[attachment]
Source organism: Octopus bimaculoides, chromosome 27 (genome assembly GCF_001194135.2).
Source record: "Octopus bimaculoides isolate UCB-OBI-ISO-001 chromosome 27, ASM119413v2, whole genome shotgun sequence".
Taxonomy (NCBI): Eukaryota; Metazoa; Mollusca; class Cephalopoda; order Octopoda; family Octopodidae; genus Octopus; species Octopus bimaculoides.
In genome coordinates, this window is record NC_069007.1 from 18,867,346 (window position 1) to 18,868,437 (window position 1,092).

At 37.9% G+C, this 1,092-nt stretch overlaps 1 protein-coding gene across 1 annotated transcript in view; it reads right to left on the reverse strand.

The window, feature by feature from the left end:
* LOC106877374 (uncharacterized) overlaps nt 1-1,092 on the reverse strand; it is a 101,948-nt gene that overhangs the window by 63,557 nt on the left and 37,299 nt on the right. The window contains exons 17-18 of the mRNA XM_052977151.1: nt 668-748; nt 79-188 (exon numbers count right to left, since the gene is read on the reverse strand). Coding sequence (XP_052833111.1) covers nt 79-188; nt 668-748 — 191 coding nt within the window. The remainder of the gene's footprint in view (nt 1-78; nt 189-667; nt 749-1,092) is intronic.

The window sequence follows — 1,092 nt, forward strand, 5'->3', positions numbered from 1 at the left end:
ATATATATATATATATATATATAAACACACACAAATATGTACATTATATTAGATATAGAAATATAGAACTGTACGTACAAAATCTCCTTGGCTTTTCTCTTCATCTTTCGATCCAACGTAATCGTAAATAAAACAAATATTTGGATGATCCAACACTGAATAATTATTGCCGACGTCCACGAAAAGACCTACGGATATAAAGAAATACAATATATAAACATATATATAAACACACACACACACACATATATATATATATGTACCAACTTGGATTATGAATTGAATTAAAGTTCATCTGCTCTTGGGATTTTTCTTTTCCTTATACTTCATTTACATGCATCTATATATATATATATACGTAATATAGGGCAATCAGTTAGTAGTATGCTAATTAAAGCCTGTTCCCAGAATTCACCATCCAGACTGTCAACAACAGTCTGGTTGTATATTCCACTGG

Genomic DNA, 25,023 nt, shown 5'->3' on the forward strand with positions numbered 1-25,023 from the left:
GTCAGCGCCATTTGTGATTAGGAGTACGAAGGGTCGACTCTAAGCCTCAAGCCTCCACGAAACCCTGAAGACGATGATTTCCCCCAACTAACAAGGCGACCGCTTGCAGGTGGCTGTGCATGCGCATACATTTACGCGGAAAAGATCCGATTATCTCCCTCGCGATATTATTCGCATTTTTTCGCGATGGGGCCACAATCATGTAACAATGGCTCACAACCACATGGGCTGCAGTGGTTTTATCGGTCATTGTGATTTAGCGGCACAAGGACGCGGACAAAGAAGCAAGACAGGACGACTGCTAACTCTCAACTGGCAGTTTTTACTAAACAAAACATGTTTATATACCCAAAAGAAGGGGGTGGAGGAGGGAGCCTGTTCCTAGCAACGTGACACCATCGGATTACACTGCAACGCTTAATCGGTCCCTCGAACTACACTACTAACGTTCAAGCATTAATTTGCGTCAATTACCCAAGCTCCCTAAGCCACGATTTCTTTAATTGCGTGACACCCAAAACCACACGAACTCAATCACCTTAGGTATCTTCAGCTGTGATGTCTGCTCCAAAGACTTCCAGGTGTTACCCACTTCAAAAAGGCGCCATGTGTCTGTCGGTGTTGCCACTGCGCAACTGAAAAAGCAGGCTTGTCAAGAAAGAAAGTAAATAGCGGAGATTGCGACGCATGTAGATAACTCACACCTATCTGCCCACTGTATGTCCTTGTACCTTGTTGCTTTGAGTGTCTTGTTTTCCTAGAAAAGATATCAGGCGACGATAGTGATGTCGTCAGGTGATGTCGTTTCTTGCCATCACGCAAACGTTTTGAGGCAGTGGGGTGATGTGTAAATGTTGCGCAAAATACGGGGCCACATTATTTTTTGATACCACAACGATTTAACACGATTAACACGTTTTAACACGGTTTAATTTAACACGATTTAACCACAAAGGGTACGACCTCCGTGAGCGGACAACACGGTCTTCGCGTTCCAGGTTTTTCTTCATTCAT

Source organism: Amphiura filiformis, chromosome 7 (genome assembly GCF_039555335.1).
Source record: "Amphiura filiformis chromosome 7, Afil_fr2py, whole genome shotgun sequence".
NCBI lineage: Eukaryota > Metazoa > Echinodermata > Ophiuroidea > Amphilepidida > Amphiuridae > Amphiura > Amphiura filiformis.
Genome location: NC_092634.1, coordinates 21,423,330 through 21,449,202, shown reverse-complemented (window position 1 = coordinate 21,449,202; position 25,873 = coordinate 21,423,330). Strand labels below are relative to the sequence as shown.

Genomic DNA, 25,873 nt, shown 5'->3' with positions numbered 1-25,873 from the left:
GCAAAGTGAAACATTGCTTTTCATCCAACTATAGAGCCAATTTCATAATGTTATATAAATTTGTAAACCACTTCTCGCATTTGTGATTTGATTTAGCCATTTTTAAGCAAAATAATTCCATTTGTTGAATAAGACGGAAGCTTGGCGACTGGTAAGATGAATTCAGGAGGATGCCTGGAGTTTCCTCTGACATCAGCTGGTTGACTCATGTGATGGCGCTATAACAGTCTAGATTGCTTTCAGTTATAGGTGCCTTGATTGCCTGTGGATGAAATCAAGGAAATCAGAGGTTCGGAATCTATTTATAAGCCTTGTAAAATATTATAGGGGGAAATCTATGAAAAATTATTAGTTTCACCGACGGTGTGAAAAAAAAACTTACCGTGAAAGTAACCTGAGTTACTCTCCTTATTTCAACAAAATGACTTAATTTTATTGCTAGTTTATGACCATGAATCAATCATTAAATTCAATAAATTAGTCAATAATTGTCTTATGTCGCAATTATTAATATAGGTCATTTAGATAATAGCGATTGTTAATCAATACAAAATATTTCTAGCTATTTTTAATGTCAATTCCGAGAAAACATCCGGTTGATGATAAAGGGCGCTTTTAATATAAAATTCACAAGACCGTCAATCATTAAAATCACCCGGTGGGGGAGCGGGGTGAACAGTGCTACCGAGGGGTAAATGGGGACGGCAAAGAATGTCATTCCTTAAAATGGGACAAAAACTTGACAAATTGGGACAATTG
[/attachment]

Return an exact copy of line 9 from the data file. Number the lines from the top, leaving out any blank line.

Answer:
ATATATATATATATATATATATAAACACACACAAATATGTACATTATATTAGATATAGAAATATAGAACTGTACGTACAAAATCTCCTTGGCTTTTCTCTTCATCTTTCGATCCAACGTAATCGTAAATAAAACAAATATTTGGATGATCCAACACTGAATAATTATTGCCGACGTCCACGAAAAGACCTACGGATATAAAGAAATACAATATATAAACATATATATAAACACACACACACACACATATATATATATATGTACCAACTTGGATTATGAATTGAATTAAAGTTCATCTGCTCTTGGGATTTTTCTTTTCCTTATACTTCATTTACATGCATCTATATATATATATATACGTAATATAGGGCAATCAGTTAGTAGTATGCTAATTAAAGCCTGTTCCCAGAATTCACCATCCAGACTGTCAACAACAGTCTGGTTGTATATTCCACTGG